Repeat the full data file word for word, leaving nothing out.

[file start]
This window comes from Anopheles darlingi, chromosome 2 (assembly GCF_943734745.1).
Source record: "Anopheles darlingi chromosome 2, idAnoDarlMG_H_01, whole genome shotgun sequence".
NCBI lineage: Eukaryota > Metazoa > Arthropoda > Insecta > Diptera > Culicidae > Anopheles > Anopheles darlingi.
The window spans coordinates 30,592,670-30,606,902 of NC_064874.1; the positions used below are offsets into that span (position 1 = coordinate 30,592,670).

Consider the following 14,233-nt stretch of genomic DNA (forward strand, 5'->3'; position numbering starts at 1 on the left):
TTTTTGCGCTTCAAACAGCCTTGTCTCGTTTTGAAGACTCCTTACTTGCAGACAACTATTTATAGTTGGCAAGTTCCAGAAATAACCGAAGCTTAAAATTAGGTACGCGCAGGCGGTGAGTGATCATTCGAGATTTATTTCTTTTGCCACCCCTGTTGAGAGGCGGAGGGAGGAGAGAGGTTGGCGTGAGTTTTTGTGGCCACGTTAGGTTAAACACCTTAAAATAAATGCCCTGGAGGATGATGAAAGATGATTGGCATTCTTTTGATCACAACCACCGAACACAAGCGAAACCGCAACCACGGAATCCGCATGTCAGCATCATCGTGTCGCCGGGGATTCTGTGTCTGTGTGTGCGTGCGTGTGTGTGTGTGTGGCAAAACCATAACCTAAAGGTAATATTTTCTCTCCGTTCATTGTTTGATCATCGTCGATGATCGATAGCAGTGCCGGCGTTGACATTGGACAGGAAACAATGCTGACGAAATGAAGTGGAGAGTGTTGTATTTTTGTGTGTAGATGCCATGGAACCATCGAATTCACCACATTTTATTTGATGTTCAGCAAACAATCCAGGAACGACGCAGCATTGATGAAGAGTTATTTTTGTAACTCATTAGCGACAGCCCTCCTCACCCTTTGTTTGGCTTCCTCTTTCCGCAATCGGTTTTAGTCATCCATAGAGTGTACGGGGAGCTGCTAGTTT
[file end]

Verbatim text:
This window comes from Anopheles darlingi, chromosome 2 (assembly GCF_943734745.1).
Source record: "Anopheles darlingi chromosome 2, idAnoDarlMG_H_01, whole genome shotgun sequence".
NCBI lineage: Eukaryota > Metazoa > Arthropoda > Insecta > Diptera > Culicidae > Anopheles > Anopheles darlingi.
The window spans coordinates 30,592,670-30,606,902 of NC_064874.1; the positions used below are offsets into that span (position 1 = coordinate 30,592,670).

Consider the following 14,233-nt stretch of genomic DNA (forward strand, 5'->3'; position numbering starts at 1 on the left):
TTTTTGCGCTTCAAACAGCCTTGTCTCGTTTTGAAGACTCCTTACTTGCAGACAACTATTTATAGTTGGCAAGTTCCAGAAATAACCGAAGCTTAAAATTAGGTACGCGCAGGCGGTGAGTGATCATTCGAGATTTATTTCTTTTGCCACCCCTGTTGAGAGGCGGAGGGAGGAGAGAGGTTGGCGTGAGTTTTTGTGGCCACGTTAGGTTAAACACCTTAAAATAAATGCCCTGGAGGATGATGAAAGATGATTGGCATTCTTTTGATCACAACCACCGAACACAAGCGAAACCGCAACCACGGAATCCGCATGTCAGCATCATCGTGTCGCCGGGGATTCTGTGTCTGTGTGTGCGTGCGTGTGTGTGTGTGTGGCAAAACCATAACCTAAAGGTAATATTTTCTCTCCGTTCATTGTTTGATCATCGTCGATGATCGATAGCAGTGCCGGCGTTGACATTGGACAGGAAACAATGCTGACGAAATGAAGTGGAGAGTGTTGTATTTTTGTGTGTAGATGCCATGGAACCATCGAATTCACCACATTTTATTTGATGTTCAGCAAACAATCCAGGAACGACGCAGCATTGATGAAGAGTTATTTTTGTAACTCATTAGCGACAGCCCTCCTCACCCTTTGTTTGGCTTCCTCTTTCCGCAATCGGTTTTAGTCATCCATAGAGTGTACGGGGAGCTGCTAGTTT